Roomscape: Women Writers in the British Museum from George by Susan David Bernstein

By Susan David Bernstein

Roomscape explores a selected website - the studying Room of the British Museum - as an area of creative strength on the subject of the emergence of contemporary ladies writers in Victorian and early twentieth-century London. Drawing on archival fabrics, Roomscape is the 1st examine to combine documentary, historic, and literary assets to envision the importance of this house and its assets for girls who wrote translations, poetry, and fiction. This booklet demanding situations an overview of the studying Room of the British Museum as a bastion of sophistication and gender privilege, a picture demonstrated by way of Virginia Woolf's A Room of One's personal. Roomscape additionally questions the price of privateness and autonomy in buildings of woman authorship. instead of viewing interpreting and writing as solitary, Roomscape investigates the general public, social, and spatial dimensions of literary creation. the consequences of this learn achieve into the present electronic period and its variations of practices of examining, writing, and archiving. in addition to an appendix of extraordinary readers on the British Museum from the final centuries, the e-book contributes to scholarship on George Eliot, Amy Levy, Eleanor Marx, Clementina Black, Constance Black Garnett, Christina Rossetti, Mathilde Blind, and Virginia Woolf.

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Extra info for Roomscape: Women Writers in the British Museum from George Eliot to Virginia Woolf (Edinburgh Critical Studies in Victorian Culture)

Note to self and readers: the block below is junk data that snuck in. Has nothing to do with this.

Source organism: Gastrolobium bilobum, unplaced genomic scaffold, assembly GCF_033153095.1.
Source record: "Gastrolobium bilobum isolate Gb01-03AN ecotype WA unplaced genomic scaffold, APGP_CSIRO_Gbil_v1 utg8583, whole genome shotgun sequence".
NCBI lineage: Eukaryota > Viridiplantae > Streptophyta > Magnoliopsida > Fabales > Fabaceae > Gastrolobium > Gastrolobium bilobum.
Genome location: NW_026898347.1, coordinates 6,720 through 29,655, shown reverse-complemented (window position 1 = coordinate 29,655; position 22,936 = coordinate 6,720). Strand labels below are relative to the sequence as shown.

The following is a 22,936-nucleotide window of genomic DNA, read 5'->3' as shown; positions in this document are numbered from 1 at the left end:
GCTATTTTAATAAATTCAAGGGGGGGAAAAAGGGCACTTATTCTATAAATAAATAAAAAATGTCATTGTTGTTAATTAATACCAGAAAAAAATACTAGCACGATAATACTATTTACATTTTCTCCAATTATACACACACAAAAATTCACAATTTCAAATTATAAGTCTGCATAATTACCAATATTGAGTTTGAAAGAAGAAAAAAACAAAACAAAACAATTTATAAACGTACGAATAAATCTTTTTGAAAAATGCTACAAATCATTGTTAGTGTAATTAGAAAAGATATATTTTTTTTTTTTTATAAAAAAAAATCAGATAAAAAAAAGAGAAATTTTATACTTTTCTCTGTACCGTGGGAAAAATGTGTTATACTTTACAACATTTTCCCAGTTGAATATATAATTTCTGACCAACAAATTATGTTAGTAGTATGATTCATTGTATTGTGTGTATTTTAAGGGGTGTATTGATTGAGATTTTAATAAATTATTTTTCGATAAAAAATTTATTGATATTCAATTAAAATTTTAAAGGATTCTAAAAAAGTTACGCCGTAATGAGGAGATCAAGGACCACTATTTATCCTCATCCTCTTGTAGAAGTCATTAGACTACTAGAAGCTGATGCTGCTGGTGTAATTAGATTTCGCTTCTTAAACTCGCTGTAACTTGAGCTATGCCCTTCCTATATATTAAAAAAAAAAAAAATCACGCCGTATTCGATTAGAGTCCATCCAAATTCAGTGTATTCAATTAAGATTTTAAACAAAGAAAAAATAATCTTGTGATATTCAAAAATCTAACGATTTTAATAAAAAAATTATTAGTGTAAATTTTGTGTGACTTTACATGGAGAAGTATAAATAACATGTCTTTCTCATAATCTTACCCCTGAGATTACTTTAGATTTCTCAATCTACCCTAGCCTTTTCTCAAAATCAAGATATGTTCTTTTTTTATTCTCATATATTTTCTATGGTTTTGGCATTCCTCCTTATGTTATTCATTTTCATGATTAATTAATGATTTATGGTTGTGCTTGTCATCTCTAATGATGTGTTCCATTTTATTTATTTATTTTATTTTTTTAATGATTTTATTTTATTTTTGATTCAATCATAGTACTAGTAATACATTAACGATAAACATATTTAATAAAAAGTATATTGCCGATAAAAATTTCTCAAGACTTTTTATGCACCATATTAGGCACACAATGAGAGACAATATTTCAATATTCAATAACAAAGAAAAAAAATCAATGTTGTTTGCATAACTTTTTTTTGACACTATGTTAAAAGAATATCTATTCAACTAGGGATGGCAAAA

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From the vantage point of readers, especially female readers, this public space functioned in subtle and manifold ways. Hoberman uses the ‘disorder’ of a Habermasian public sphere permeated with women readers she identifies with the private sphere as a more robust way to theorise this venue (178–9). In place of the conventionally gendered alignment of public and masculinity, private and femininity, exteriority emphasises the circulatory syntax of networks, like Bourdieu’s ‘space of possibles’, a working within and through the constraints of institutional, social and architectural structures of this library space.

Eight years later, her translation of Ludwig Feuerbach’s The Essence of Christianity appeared under the name of ‘Marian Evans’, the only time Eliot’s work was printed in Britain with this byline. Influenced by the German Higher Criticism, both texts demystified Christian scripture and contributed to the evolution of a religion of humanity for Eliot, a crucial idea in her fiction writing. As this chapter shows, Marx, Clementina Black, Constance Black Garnett and Amy Levy engaged in translation work, and sometimes this work was facilitated through their contacts or research at the British Museum.

By that point, she was assisting Murray with his dictionary project and correcting translations of her father’s Capital (Kapp 1972: 225). The year before, a German socialist commented about this library labourer that she was already working hard at the British Museum, partly for her father, partly ‘devilling’, that is, taking excerpts or doing research for a pittance to save well-to-do people who wanted to write books the trouble of looking things up for themselves. (Kapp 1972: 206) Why Marx took on this ‘devilling’ is evident in another letter to her sister Jenny in 1882: ‘After all work is the chief thing.

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